“Alexa, delete everything I’ve ever said”
This command deletes all the voice data that Amazon has gathered from you in an easy way. Amazon also mentioned that in the future, users will be able to set Alexa to never record their conversations in the app.
New sound detectors
Amazon is taking its ‘Guard’ platform to the next level with new sound-based routines. That means Alexa can now listen for things like a dog barking or a baby crying and adjust smart lights automatically.
These seem very simple, but if Amazon rolls out enough sound triggers, people will be able to set up a lot of automatic routines that could streamline their smart home setup considerably.
You can learn more about Alexa’s new features here.
Apple acquires Scout FM app that transforms the podcast experience with smart stations – 9to5Mac
Apple recently acquired the startup Scout FM, according to a Bloomberg report. The company offers an app that creates smart stations for podcast listeners, bringing a similar experience to radio stations.
An Apple spokesman confirmed the acquisition, but no further details were provided. The report mentions that Apple bought Scout FM earlier this year to enhance its own podcast platform amid growing competition from Spotify.
As we covered once here on 9to5Mac, Scout FM brings a different approach to the podcast experience. Instead of offering individual podcasts, the app creates smart podcast stations based on different topics, such as sports or technology.
Scout FM uses artificial intelligence to identify user preferences and suggest new relevant content. Prior to being removed from the App Store, the app was available for Apple devices and it was also compatible with CarPlay and Amazon Alexa.
Apple has been investing in its Podcasts platform with new features and the production of original shows, as Spotify has been increasingly growing with similar efforts. The company didn’t say how Scout FM will be incorporated into its Podcasts app, but we’ll probably see some new related features beginning next year.
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Epic, Spotify and other Apple critics form coalition to take on App Store rules – CNET
More than a dozen app makers and other companies have joined together to form the Coalition for App Fairness, a nonprofit group that’s taking aim at Apple and its App Store rules. Among the founding members are , and Match Group, all of which have been vocal critics of the fees Apple charges developers.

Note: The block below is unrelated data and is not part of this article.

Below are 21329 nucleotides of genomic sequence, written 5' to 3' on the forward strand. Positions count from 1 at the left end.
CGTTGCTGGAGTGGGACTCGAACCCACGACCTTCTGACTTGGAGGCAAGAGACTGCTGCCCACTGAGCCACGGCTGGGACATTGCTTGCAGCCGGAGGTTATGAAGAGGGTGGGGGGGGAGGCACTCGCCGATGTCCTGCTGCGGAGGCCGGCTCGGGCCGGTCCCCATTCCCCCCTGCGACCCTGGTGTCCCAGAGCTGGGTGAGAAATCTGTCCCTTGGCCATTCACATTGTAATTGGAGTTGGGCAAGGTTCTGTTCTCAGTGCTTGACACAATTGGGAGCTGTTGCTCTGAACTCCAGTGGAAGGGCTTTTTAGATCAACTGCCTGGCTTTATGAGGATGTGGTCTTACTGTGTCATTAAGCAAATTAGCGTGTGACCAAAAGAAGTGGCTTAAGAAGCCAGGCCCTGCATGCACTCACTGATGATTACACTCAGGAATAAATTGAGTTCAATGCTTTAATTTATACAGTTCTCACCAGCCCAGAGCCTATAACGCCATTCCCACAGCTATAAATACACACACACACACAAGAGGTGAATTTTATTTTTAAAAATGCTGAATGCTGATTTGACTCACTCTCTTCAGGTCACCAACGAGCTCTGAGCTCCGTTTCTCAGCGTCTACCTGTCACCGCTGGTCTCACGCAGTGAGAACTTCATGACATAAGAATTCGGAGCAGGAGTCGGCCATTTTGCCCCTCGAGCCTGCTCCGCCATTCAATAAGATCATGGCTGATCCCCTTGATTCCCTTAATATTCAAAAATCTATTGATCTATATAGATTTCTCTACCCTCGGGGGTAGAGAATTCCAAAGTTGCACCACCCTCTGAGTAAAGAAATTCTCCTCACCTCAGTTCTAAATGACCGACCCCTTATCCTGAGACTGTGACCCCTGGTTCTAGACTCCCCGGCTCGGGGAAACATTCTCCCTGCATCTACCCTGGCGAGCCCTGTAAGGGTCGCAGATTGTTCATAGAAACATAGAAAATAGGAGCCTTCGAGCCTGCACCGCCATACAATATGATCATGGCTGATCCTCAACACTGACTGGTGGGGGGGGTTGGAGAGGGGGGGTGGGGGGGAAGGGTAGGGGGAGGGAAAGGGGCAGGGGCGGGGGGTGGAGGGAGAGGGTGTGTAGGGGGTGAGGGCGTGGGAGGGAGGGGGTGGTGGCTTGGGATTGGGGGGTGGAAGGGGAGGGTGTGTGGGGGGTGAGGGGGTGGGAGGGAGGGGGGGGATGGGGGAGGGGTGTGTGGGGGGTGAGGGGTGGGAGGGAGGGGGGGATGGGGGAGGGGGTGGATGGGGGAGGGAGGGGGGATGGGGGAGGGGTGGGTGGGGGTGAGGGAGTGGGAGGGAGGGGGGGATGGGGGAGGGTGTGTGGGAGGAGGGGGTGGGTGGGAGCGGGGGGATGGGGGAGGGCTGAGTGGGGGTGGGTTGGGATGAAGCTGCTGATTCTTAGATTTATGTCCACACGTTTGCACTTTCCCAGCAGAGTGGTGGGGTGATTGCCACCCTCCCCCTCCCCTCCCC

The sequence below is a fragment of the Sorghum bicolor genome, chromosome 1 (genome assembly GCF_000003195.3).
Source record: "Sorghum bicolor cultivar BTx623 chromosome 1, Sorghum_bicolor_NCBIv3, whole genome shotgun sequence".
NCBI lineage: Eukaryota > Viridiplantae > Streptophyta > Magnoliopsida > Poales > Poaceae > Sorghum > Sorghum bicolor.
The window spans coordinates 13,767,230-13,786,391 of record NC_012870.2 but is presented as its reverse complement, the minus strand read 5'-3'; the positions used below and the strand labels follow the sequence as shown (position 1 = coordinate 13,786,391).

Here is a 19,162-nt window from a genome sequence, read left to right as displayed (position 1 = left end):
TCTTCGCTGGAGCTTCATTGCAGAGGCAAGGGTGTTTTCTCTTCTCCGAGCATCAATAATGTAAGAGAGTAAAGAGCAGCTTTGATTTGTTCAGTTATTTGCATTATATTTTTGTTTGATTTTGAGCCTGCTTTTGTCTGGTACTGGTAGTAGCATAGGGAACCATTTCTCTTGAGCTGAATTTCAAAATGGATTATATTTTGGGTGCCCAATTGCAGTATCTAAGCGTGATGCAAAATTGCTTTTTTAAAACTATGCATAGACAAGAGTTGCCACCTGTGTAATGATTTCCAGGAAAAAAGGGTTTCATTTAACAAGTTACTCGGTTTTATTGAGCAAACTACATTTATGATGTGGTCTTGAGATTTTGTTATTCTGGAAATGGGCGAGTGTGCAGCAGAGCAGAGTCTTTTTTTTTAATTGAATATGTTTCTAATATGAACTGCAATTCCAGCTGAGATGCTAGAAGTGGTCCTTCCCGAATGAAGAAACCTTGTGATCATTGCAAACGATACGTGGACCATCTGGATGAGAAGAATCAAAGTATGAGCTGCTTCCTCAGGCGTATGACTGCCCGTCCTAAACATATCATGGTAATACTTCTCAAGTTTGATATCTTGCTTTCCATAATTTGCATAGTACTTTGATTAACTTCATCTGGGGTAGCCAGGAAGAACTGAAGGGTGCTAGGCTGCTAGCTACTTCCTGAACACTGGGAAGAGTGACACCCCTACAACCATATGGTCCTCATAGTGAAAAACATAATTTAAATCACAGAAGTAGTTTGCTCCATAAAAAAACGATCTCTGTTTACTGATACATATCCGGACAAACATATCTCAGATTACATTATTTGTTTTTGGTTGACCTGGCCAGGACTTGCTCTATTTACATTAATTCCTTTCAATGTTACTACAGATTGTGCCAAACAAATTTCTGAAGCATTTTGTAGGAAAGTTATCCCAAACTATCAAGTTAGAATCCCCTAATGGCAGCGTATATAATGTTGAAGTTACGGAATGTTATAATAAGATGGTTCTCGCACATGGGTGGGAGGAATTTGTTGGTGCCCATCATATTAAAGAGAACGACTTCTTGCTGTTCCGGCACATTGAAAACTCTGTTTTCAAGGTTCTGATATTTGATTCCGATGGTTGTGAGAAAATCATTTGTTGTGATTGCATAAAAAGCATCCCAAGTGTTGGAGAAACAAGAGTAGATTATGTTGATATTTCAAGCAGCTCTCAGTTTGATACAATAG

“As enforcers, regulators, and legislators around the world investigate Apple for its anti-competitive behavior, The Coalition for App Fairness will be the voice of app and game developers in the effort to protect consumer choice and create a level playing field for all,” said Horacio Gutierrez, head of global affairs at Spotify, in a release on Thursday.
The coalition comes as Apple is locked in a public battle with Fortnite developer Epic Games. Fortnite was kicked off both the Apple App Store and the Google Play Store in August after Epic attempted to bypass the 30% fee Apple and Google charge developers. Epic countered by filing lawsuits against both companies. Apple earlier this month raised the stakes further by if it convinces a judge that it was within its rights to kick Fortnite off its more than 1.5 billion active iPhones and iPads.
Apple didn’t respond to a request for comment on the coalition. On Thursday, the company published several pages on its website highlighting the benefits of the App Store for users and developers. Apple says the pages provide context for its broader work to support its app store, which now counts more than 28 million developers worldwide, and 1.5 billion devices across 175 countries.
The App Store helps developers “from start to finish — to build, test, market, and distribute your products and grow your business,” says Apple’s site.
The Coalition for App Fairness also released a set of 10 App Store Principles that is says will help “protect the app economy” and ensure that the “benefits of digital technologies are shared by everyone.”
Here is the full list of coalition’s founding members: Basecamp, Blix, Blockchain.com, Deezer, Epic Games, the European Publishers Council, Match Group, News Media Europe, Prepear, Protonmail, SkyDemon, Spotify and Tile.